A Day in the Life of Tattooing

Tara Fenn, 28, grew up in her father’s tattoo studio where she fell in love with the art of tattooing.

“Being surrounded by so many artistic people with their individual styles was very inspiring, especially at such an early age.”

Body Designs, located in Bay Shore, NY, was home.

Tara Fenn spent much of her childhood drawing and making other crafts, two things that remain part of her identity to this day. “I’d bring line drawings to school and color them with my friends during lunch. I also spent a lot of time at the studio drawing and making other crafts,” she said. “When I’m not tattooing I enjoy painting, crocheting, and crafting. I actually have a half sleeve of different craft items.”

Art class was always Tara Fenn’s favorite although, especially in high school, she wanted to do what she wanted to do and not necessarily what the teachers wanted her to do.

It wasn’t until her junior year of high school that she was finally able to convince her father, Michael Fenn, to take her on as his apprentice. “This incredible opportunity gave me my start as a tattoo artist and earned me the distinction of being the last 16 year old to become certified to tattoo in Suffolk County,” she said. When she went to the health department to take her certification test they were apprehensive about certifying a 16-year-old. Now, according to Suffolk County regulations, tattoo apprentices need to be at least 18 years old.

“Its not something that I wanted necessarily for her. I was hoping she would go to school and get maybe a better line of work,” her father, Michael Fenn said.

But Tara proved herself worthy and is constantly learning new things. In 2012 she enrolled at Premier Pigments Institute in Texas to learn how to do permanent cosmetics and to enhance her skills “The day that you stop learning should be the day that you put down your machine and walk away,” she said.

Now at age 28, she has been tattooing for 11 years and loves every second of it. “It’s such a great thing to take someone’s ideas and experience their reactions and joy when tattoo ideas come to life.”

“Her work and her talent is the main reason why I come here but it’s her professionalism which makes me continue to come back,” Mathew Hogan, 29, said. “From the time I walk through the door to the drawing process, it’s very good to have an artist that is very patient. I’ll always continue to come back.”

Tara Fenn’s favorite part of tattooing is making someone happy. “You don’t really realize sometimes how big of an affect this small or large piece you’re getting to do on a person can actually have on them,” she said.

Working as a tattoo artist has had its challenges over the years as well. One of the biggest challenges she faces on a day-to-day basis is a client failing to bring in references. “So many people come in and they aren’t good at explaining what they want to get done. If they don’t bring in references and I don’t have a visual aid I tell them I wish I could read your mind but I’m a tattoo artist not a psychic.”

Tara Fenn’s ability to help bring ideas to life also sparked her aspiration to help raise money for cancer research. In 2009 she created an annual event called Tattoo’s for Cancer Research to help raise money for the American Association for Cancer Research. “Every person in America knows at least one other person who has or had cancer,” she said. “We want to raise money through tattooing in the hopes that each tattoo done gets them one step closer to a cure.” Combined she has raised nearly $15,000 towards finding a cure.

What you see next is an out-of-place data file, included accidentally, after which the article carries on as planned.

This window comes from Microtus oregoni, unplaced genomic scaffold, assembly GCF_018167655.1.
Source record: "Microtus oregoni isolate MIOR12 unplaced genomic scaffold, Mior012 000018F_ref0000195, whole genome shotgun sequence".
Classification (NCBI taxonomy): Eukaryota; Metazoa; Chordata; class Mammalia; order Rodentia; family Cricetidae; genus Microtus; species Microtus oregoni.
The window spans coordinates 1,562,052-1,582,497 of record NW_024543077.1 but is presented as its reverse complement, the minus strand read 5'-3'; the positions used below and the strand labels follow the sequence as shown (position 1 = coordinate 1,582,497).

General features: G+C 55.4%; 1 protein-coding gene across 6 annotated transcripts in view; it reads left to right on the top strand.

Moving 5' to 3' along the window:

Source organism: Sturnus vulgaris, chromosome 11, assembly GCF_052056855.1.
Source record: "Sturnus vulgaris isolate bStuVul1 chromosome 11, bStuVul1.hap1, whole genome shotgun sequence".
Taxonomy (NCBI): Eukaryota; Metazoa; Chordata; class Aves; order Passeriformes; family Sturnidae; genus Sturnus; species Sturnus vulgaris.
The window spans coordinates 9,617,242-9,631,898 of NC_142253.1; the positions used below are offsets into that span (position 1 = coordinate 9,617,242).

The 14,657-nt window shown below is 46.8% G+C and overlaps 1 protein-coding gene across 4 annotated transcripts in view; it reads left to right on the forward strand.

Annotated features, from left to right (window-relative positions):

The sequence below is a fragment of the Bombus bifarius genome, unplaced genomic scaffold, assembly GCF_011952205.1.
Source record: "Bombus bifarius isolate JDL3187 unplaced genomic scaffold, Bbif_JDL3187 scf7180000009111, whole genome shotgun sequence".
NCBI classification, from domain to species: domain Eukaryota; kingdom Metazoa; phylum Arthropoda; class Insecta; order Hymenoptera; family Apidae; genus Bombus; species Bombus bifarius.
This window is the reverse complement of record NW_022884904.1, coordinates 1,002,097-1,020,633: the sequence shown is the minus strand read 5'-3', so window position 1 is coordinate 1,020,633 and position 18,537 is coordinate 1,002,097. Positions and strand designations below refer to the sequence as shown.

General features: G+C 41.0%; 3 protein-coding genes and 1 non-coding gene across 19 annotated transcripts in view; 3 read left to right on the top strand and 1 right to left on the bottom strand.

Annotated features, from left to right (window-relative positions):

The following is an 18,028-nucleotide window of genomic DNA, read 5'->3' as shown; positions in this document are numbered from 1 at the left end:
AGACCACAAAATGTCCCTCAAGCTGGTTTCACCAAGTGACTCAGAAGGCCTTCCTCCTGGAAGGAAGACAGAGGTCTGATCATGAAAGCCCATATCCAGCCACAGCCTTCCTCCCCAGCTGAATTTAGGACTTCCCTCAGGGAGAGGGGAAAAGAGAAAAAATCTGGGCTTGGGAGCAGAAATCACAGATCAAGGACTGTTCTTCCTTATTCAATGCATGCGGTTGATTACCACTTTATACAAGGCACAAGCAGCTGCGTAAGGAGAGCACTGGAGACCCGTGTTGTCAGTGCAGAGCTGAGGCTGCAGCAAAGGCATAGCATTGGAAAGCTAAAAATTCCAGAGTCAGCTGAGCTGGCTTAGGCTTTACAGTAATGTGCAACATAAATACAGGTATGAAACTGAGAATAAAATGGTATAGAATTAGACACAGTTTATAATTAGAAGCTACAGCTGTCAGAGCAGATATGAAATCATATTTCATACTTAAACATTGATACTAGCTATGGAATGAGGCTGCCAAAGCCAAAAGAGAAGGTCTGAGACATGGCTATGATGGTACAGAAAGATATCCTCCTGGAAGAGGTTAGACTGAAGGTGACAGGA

Tara Fenn specializes in custom designs, animal portraits, human portraits, flowers, lettering, creatures, and pin-ups. Over the years she has tattooed family members as well as herself. In fact, the first tattoo she ever put on her body was her own work. It was a random design with no significant meaning other than the fact that it was her first. “The tattoo’s that I have on my body are kind of like a little yearbook for me to take a look back at and remember what was going on in my life at that time,” she said. For her, tattoos are the best way of expressing herself. In fact, she believes anyone who wants to express themselves through tattoos should be able to do so without fear of losing their job or being denied a position.

When it comes to tattoos in the workplace Tara Fenn has a very strong opinion. “Having tattoos doesn’t change who you are,” she said.   Regarding recent controversy over teachers with tattoos she refuses to see it as a problem. “In my opinion people with tattoos tend to be a bit more imaginative. I would definitely want someone with a bigger imagination teaching my children.”

Tara Fenn currently works as a full-time artist and manager at Body Designs, which she now co-owns with her father.

“I couldn’t cut her any slack because she’s my daughter,” Michael Fenn said. “But she had a lot of artistic ability and showed that she could do the simple stuff and progressed from there, to where she’s an outstanding artist today.”

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About valeriepolite

Valerie Polite has had a passion for writing since elementary school. She spent most of her early years writing short stories and poetry and spent her first year of college studying English education. It was soon after completing her second semester she discovered her love of journalism and reporting. Now she is a semester away from graduation Suffolk County Community College with her Associates degree and plans to transfer to Stony Brook to pursue her degree even further.

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